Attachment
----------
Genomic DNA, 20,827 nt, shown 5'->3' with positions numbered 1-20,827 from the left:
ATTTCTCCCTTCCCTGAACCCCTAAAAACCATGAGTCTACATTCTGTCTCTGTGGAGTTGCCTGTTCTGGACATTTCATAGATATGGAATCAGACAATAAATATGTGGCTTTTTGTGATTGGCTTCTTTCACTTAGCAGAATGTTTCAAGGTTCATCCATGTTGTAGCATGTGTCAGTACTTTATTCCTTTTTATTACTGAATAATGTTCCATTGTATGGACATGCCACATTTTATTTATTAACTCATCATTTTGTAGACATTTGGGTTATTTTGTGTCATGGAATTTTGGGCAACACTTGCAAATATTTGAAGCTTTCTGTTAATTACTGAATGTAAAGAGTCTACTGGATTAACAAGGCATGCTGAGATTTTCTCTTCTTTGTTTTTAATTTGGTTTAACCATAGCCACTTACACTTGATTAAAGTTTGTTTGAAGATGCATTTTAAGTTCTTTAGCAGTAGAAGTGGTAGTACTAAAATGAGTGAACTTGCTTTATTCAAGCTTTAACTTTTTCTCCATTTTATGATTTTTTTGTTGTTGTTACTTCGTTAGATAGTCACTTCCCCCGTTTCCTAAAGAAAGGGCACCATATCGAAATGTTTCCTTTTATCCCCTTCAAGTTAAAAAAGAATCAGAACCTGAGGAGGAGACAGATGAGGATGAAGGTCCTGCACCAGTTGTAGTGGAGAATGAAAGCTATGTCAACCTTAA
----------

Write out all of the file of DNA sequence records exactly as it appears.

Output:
Genomic DNA, 20,827 nt, shown 5'->3' with positions numbered 1-20,827 from the left:
ATTTCTCCCTTCCCTGAACCCCTAAAAACCATGAGTCTACATTCTGTCTCTGTGGAGTTGCCTGTTCTGGACATTTCATAGATATGGAATCAGACAATAAATATGTGGCTTTTTGTGATTGGCTTCTTTCACTTAGCAGAATGTTTCAAGGTTCATCCATGTTGTAGCATGTGTCAGTACTTTATTCCTTTTTATTACTGAATAATGTTCCATTGTATGGACATGCCACATTTTATTTATTAACTCATCATTTTGTAGACATTTGGGTTATTTTGTGTCATGGAATTTTGGGCAACACTTGCAAATATTTGAAGCTTTCTGTTAATTACTGAATGTAAAGAGTCTACTGGATTAACAAGGCATGCTGAGATTTTCTCTTCTTTGTTTTTAATTTGGTTTAACCATAGCCACTTACACTTGATTAAAGTTTGTTTGAAGATGCATTTTAAGTTCTTTAGCAGTAGAAGTGGTAGTACTAAAATGAGTGAACTTGCTTTATTCAAGCTTTAACTTTTTCTCCATTTTATGATTTTTTTGTTGTTGTTACTTCGTTAGATAGTCACTTCCCCCGTTTCCTAAAGAAAGGGCACCATATCGAAATGTTTCCTTTTATCCCCTTCAAGTTAAAAAAGAATCAGAACCTGAGGAGGAGACAGATGAGGATGAAGGTCCTGCACCAGTTGTAGTGGAGAATGAAAGCTATGTCAACCTTAA